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Solar system formation
Juramike
post Dec 4 2008, 05:53 PM
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So, if I skimmed that article correctly, it is "possible" that the sun could have a small iron core?


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tty
post Dec 4 2008, 06:00 PM
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Well it would be ionized iron gas, so I suppose it would kind of have spread out. rolleyes.gif
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dvandorn
post Dec 4 2008, 06:32 PM
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How much spreading can it do in an environment where the surrounding plasma is 150 times denser than water?

-the other Doug


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Guest_MichaelPoole_*
post Nov 30 2017, 08:53 PM
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QUOTE (dvandorn @ Dec 3 2008, 06:25 PM) *
Not failed planets -- spectacularly successful planets. wink.gif

Seriously, stars are formed, almost by definition, around the largest mass concentrations in a given stellar nursery nebula. What starts that process? For Population I stars, where there is almost nothing except gas in the birth nebula, obviously heavier elements play a very limited role, if any role at all. But for Population II stars, I've always wondered if the star begins with the largest collection of heavy elements (i.e., rocks) in the neighborhood, working from there to gather up enough gas to create such a super-gas-giant that the gas pressure in the interior becomes intense enough to support hydrogen fusion.

Looked at from the opposite side -- if a brown dwarf is a super-super Jupiter and is a failed star, and Jupiter-class planets require rocky cores to begin accretion, then doesn't it track that successful Pop II stars would start their accretion processes in the same manner as gas giants?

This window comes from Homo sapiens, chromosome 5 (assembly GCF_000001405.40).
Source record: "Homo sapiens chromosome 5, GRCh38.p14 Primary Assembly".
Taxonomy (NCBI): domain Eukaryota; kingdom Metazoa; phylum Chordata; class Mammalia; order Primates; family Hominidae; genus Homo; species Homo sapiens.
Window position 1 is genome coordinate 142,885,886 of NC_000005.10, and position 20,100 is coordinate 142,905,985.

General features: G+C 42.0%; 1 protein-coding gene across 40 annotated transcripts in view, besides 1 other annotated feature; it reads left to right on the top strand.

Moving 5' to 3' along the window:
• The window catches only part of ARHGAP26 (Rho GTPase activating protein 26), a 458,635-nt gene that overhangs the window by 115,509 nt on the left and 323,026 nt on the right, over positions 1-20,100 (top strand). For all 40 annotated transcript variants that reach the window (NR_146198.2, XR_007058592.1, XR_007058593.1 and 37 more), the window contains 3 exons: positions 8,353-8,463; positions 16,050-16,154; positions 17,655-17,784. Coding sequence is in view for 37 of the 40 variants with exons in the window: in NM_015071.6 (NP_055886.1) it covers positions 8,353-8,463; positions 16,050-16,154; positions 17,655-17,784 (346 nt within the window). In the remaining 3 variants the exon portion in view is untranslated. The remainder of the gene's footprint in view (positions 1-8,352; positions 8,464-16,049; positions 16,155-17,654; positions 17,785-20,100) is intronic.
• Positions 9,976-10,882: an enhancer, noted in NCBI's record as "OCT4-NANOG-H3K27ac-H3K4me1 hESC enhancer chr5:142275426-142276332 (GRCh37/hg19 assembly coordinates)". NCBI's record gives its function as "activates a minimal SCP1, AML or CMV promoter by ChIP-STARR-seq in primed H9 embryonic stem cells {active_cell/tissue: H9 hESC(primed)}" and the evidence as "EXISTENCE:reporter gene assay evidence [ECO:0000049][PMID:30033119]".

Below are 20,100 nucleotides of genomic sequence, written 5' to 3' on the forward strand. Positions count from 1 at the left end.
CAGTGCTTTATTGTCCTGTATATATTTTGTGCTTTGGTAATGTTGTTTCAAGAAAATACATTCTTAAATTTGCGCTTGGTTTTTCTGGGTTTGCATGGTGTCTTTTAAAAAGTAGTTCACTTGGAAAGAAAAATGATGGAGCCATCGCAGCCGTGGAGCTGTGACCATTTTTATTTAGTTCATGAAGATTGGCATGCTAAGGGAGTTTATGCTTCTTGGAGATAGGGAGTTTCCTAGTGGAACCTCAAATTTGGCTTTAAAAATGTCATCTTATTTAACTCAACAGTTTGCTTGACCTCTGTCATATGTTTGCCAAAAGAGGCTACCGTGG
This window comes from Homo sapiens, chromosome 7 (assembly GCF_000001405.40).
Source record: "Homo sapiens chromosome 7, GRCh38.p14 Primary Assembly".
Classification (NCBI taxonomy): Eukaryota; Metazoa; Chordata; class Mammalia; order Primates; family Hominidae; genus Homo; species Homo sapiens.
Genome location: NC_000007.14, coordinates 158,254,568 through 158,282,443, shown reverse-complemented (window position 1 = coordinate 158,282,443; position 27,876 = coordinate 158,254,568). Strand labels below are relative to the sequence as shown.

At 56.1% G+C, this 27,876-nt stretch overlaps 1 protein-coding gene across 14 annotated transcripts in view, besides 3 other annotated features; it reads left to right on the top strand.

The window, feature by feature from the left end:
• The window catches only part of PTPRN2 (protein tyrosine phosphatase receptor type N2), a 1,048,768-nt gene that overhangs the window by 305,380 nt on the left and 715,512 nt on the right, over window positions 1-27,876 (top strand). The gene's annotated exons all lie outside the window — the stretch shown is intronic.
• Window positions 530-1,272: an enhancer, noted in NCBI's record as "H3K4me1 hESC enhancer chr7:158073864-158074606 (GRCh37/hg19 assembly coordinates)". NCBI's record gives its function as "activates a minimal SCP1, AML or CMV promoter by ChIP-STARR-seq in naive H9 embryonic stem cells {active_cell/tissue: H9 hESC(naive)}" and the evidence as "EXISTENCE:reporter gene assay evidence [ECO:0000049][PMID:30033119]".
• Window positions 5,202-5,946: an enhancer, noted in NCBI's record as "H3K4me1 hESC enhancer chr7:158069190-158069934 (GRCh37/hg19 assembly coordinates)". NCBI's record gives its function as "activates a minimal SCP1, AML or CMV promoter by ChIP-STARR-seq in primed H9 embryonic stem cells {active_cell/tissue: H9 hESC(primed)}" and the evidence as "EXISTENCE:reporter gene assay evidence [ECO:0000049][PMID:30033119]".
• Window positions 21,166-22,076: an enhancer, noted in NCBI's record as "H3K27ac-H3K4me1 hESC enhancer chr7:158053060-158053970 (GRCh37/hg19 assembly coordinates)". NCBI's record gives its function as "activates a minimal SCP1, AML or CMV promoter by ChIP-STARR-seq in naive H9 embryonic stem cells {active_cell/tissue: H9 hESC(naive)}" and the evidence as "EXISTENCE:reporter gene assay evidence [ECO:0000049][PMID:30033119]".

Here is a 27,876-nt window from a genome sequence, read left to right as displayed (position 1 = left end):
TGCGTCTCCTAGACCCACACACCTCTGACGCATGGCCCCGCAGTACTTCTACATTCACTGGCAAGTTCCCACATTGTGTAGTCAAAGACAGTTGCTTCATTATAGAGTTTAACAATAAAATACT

Something that has occurred to me more than once is that, if Pop II stars indeed accrete around rocky cores, what state do those cores achieve after several billion years of the temperatures and pressures at the core of their stars?

-the other Doug


Just because Jupiter has a massive core does not mean that all gas giant planets require a solid core to accrete around. In fact, I have read that what distinguishes a brown dwarf from a supermassive planet is that it does collapse straight from a star forming cloud without accreting like a planet.
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Gerald
post Nov 30 2017, 10:43 PM
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Well, first I think, that populations I and III stars appear to be confused in this discussion.
Then, stars are usually assumed to be the product of the collapse of a dense molecular cloud by a Jeans instability.
For Brown Dwarfs, both scenarios have been considered, IIRC, a rapid collapse as well as growth starting from a rocky core. The question is, whether there is a sharp boundary between these two scenarios.
But assuming, that a rocky or a metal core would survive star formation requires at least some considerable investigation. Some stars are assumed to be fully convective, others are assumed to form a shell structure, when aging.
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